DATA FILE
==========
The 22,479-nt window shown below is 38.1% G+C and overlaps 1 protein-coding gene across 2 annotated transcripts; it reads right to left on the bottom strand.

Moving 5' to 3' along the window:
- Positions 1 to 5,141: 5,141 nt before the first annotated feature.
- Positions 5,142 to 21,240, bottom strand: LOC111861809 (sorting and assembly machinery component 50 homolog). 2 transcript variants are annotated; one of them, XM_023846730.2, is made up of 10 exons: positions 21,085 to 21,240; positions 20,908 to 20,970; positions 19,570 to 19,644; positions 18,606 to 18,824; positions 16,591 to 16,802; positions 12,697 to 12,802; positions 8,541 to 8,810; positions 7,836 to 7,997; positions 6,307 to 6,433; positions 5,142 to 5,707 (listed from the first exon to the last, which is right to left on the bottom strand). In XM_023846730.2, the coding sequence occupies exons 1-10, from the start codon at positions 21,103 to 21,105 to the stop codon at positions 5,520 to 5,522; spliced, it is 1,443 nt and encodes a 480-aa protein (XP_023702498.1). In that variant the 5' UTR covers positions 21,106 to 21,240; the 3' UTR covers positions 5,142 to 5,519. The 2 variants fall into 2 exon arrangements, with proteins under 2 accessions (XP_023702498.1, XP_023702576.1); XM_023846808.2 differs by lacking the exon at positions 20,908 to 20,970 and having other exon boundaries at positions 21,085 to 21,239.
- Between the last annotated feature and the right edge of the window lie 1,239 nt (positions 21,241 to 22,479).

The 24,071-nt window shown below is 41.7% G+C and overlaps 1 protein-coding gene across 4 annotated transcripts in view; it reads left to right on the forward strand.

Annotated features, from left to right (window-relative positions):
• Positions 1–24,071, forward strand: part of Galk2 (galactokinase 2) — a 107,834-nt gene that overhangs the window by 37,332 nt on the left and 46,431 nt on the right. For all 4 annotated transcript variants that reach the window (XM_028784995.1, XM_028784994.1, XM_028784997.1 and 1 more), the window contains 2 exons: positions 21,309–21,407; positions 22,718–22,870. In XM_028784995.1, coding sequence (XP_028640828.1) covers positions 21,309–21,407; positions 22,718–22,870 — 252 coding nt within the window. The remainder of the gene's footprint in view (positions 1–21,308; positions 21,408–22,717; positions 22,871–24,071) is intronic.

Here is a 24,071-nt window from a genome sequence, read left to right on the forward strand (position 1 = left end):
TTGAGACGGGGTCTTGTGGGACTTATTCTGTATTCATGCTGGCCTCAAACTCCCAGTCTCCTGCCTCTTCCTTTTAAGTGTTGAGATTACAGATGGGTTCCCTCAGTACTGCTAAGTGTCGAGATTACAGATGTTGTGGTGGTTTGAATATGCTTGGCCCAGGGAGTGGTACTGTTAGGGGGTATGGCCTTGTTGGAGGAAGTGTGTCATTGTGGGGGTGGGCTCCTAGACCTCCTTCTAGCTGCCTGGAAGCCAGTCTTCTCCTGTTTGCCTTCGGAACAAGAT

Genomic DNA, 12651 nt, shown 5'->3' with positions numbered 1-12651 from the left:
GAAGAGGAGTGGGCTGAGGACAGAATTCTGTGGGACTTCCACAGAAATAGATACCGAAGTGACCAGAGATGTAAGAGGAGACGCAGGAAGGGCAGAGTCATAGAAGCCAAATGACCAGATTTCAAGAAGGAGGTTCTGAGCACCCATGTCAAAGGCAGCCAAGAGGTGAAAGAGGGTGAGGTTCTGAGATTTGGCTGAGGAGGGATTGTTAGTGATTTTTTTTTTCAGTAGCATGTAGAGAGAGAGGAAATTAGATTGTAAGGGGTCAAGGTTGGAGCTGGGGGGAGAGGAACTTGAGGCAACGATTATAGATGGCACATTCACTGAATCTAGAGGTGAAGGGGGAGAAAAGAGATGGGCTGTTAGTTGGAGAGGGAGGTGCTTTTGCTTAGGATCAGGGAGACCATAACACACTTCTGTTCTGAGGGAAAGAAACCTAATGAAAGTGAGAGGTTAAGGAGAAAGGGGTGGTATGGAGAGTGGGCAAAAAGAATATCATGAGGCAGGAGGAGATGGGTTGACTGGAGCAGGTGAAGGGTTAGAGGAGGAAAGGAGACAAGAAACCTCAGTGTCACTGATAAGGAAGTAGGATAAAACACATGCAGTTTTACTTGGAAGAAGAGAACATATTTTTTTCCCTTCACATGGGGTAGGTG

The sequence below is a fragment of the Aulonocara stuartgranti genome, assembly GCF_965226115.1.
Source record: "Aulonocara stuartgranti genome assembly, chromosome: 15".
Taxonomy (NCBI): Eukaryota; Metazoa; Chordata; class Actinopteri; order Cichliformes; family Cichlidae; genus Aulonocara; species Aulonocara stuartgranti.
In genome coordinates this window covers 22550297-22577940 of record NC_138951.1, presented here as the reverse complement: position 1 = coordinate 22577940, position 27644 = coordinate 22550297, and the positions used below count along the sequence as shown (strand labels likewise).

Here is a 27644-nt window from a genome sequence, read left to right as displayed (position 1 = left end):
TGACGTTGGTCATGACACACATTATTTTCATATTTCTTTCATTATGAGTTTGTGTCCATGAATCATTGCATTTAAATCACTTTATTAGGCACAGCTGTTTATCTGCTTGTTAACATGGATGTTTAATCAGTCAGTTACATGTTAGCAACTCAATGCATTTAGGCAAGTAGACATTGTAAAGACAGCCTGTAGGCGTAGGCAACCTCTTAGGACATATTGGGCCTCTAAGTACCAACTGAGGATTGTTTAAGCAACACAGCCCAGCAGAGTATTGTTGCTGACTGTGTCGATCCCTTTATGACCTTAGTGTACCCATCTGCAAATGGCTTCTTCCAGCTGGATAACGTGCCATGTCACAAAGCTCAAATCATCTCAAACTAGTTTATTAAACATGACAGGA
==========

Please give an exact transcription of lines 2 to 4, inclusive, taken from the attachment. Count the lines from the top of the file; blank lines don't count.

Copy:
Moving 5' to 3' along the window:
- Positions 1 to 5,141: 5,141 nt before the first annotated feature.
- Positions 5,142 to 21,240, bottom strand: LOC111861809 (sorting and assembly machinery component 50 homolog). 2 transcript variants are annotated; one of them, XM_023846730.2, is made up of 10 exons: positions 21,085 to 21,240; positions 20,908 to 20,970; positions 19,570 to 19,644; positions 18,606 to 18,824; positions 16,591 to 16,802; positions 12,697 to 12,802; positions 8,541 to 8,810; positions 7,836 to 7,997; positions 6,307 to 6,433; positions 5,142 to 5,707 (listed from the first exon to the last, which is right to left on the bottom strand). In XM_023846730.2, the coding sequence occupies exons 1-10, from the start codon at positions 21,103 to 21,105 to the stop codon at positions 5,520 to 5,522; spliced, it is 1,443 nt and encodes a 480-aa protein (XP_023702498.1). In that variant the 5' UTR covers positions 21,106 to 21,240; the 3' UTR covers positions 5,142 to 5,519. The 2 variants fall into 2 exon arrangements, with proteins under 2 accessions (XP_023702498.1, XP_023702576.1); XM_023846808.2 differs by lacking the exon at positions 20,908 to 20,970 and having other exon boundaries at positions 21,085 to 21,239.